You served your country, and in the process you were injured. It could be a bad back. It could be loss of limb. Or maybe you're not sure if you're entitled to any government benefits. American Legion service officers file thousands of VA claims each year on behalf of America's veterans. And the Legion's Benefits Calculator can help you prepare to file a claim.
During the past four months, VA’s backlog of unprocessed disability claims grew by more than 100,000, adding to an already enormous backlog that is now approaching close to one million claims. The Public Record reported in June that VA’s claims backlog, "which includes all benefits claims and all appeals at the Veterans Benefits Administration and the Board of Veterans Appeals at VA, was 803,000 on Jan. 5, 2009. The backlog hit 915,000 on May 4, 2009, a staggering 14-percent increase in four months."
An immediate overhaul of the VA disability claims processing system is the only way out of a fast-growing nationwide backlog of unresolved cases, American Legion National Commander David K. Rehbein said after a June 18 congressional hearing.
"As the backlog of claims approaches one million, and the needs of deserving veterans go unmet, VA can wait no longer to institute new and workable policies and procedures," Rehbein said.
Lawmakers heard compelling testimony from American Legion member David Bohan, a Gulf War Army combat veteran from Oregon who suffered service-connected permanent damage to his left foot, as well as post-traumatic stress disorder. His disability claim is one of hundreds of thousands caught up in the VA backlog. Bohan’s story is also among those highlighted in an extensive, three-part series of articles that debuted in the June issue of The American Legion Magazine.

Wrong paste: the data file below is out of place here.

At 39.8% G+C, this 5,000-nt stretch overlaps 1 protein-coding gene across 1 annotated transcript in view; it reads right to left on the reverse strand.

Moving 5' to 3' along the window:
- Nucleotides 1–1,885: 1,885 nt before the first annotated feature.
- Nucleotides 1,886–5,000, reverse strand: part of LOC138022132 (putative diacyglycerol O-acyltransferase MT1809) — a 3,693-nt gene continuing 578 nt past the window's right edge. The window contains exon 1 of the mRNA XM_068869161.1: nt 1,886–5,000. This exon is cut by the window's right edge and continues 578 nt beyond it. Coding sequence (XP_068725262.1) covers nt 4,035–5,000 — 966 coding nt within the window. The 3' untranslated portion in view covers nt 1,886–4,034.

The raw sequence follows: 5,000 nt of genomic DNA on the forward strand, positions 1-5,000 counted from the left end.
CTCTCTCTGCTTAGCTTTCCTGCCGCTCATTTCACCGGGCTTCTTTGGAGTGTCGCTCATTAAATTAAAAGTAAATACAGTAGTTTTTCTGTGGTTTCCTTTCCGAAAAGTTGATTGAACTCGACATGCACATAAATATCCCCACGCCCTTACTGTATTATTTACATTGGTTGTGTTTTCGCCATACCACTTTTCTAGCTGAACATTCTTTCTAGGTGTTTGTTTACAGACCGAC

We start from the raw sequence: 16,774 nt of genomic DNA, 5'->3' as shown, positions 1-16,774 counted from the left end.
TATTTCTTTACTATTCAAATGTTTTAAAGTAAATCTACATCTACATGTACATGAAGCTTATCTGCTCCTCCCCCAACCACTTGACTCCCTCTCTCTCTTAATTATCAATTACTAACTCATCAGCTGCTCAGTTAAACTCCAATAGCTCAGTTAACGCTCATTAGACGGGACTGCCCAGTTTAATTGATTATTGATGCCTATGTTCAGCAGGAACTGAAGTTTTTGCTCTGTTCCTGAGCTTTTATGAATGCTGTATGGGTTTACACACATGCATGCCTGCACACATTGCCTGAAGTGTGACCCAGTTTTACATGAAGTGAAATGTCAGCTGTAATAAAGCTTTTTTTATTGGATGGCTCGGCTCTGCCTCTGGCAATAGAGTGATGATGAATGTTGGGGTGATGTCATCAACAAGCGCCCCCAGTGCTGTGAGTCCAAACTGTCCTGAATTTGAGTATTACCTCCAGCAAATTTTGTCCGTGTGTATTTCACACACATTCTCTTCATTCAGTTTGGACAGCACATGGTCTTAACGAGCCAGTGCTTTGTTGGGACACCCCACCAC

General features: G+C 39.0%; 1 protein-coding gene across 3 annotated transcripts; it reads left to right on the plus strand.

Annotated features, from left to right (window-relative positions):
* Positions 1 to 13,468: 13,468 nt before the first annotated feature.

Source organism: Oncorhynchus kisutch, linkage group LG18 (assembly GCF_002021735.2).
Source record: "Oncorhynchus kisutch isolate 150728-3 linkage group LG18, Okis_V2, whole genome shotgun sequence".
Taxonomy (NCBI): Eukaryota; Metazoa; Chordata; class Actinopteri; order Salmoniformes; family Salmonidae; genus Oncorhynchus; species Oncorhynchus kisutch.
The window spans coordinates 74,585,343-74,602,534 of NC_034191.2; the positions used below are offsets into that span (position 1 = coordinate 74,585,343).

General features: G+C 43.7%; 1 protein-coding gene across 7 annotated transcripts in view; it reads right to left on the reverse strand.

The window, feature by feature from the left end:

The scope of the VA claims backlog problem and some potential solutions were detailed to subcommittee members by Ian dePlanque, assistant director of The American Legion’s Veterans Affairs and Rehabilitation Commission.
VA’s so-called work-credit system, which awards a claims processor credit in "body-count" fashion for completion of a job even if errors occur, was criticized by the Legion representative. "To count work credit the same whether it is performed properly, or whether details are overlooked, encourages corners to be cut," dePlanque said. "In the past, it has been proposed that VA count work credit when a claim reaches a final decision. In that manner, the encouragement will be to perform every aspect of the claim correctly, as appeals over missed technical details will only hamper the process and create lengthy delays in the claims process."